Leaving the cathedral, I did a bit of browsing in House of Fraser on Victoria Road, thinking I might ding a gift or two there, but didn't. Then I headed north toward and through St James's Park. I've walked alongside this park many times, angling toward Westminster Abbey from Hyde Park, but I'm pretty sure I've never crossed it from south to north (or north to south!) and maybe not even west to east! There's a small lake in the middle with a bridge across. Looking west from the bridge you get a great view of Buckingham Palace and looking east, among the trees, what looks almost like a fairy tale Germanic cluster of buildings, which must be some of the government buildings north of the Abbey and the Houses of Parliament.
Making it back up toward the Piccadilly area I bought some ham, chips and Coke for an outdoor lunch and thought the churchyard at St James Church would be a good place to eat it. I lucked into a street market/fair day and part of the church square was full of small merchants selling from tented stalls. I had my lunch first, being "entertained" by a family with three small children, one of which, on her constant running the circle of part of the yard, stomped on my foot on one round. Fortunately she didn't weigh very much.
After eating, I went into the fair and almost immediately found a simple silver ring which will, I hope, be the sort of thing I've been looking for as a gift. Not a simple unadorned band, but a very simple "bamboo"-joint band which I'm hoping my sister will like! The dealer and I talked a bit about society and economy in general, but then had to stop so he could do more business! I browsed a bit more but didn't really need to buy anything else so I didn't stay long.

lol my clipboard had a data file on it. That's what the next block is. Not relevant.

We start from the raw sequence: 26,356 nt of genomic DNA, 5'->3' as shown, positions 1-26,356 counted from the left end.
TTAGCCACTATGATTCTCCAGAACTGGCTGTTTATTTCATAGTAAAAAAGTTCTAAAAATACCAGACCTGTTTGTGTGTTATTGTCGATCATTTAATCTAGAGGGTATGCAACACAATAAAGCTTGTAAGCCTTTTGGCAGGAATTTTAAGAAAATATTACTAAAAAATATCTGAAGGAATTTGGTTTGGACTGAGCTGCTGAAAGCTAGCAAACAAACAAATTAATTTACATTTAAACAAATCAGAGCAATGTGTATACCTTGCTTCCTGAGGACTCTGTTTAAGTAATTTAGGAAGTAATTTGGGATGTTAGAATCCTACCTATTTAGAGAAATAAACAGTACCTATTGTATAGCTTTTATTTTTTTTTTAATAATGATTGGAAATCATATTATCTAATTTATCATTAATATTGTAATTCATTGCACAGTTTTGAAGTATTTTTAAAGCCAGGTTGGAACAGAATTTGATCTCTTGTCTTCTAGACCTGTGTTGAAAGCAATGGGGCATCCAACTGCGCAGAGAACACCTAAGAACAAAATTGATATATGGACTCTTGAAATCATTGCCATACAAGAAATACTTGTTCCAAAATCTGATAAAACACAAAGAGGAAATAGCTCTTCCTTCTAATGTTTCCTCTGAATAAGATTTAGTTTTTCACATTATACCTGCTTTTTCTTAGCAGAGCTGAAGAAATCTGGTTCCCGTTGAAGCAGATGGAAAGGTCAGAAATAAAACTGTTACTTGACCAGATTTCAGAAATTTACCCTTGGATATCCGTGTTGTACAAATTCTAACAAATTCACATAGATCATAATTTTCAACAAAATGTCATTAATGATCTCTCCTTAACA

The remainder of my afternoon was mostly walking and book looking. I visited one of the used bookstores on Charing Cross Road which I've gone into many times. They had a few interesting poetry titles, but nothing I felt I must have, so I passed on. Then I spent more time at Foyle's, feeling that I still hadn't really done it justice. This time I bought two items, both from the library essays section: a slim paperback by Roberto Calasso about being a publisher and a tiny stapled pamphlet called The Unknown Unknown (title inspired by Donald Rumsfeld, whose ruminations also figure in the text), about the joy of finding books you never knew existed (and therefore couldn't have wanted) when you browse bookstores. The author Mark Forsyth has a few full-length books about the English language which sound worth looking into when I get back home.
I had afternoon tea at Starbucks. For the record, most of my tea drinking on this trip has been done at Marks & Spencer cafes or Pret-a-Manger. Starbucks and Costa have gotten many fewer visits, though they rank above the London Zoo for frequency. Supper at M&S, of course, the jacket potato and apple supplemented by a chocolate chip cookie this time. I read the newspaper a bit while eating and then did a bit more browsing. I think I probably have in mind the final item for my sister, but held off buying, just in case I stumble into something more nearly perfect.
Here's something you probably wish I wouldn't tell you: I've lost weight this year so, from the collarbone down, I look like Iggy Pop with body hair.
Mostly cloudy/hazy today, but after three mostly sunny days I felt all right. If it rains tomorrow, I may sink though.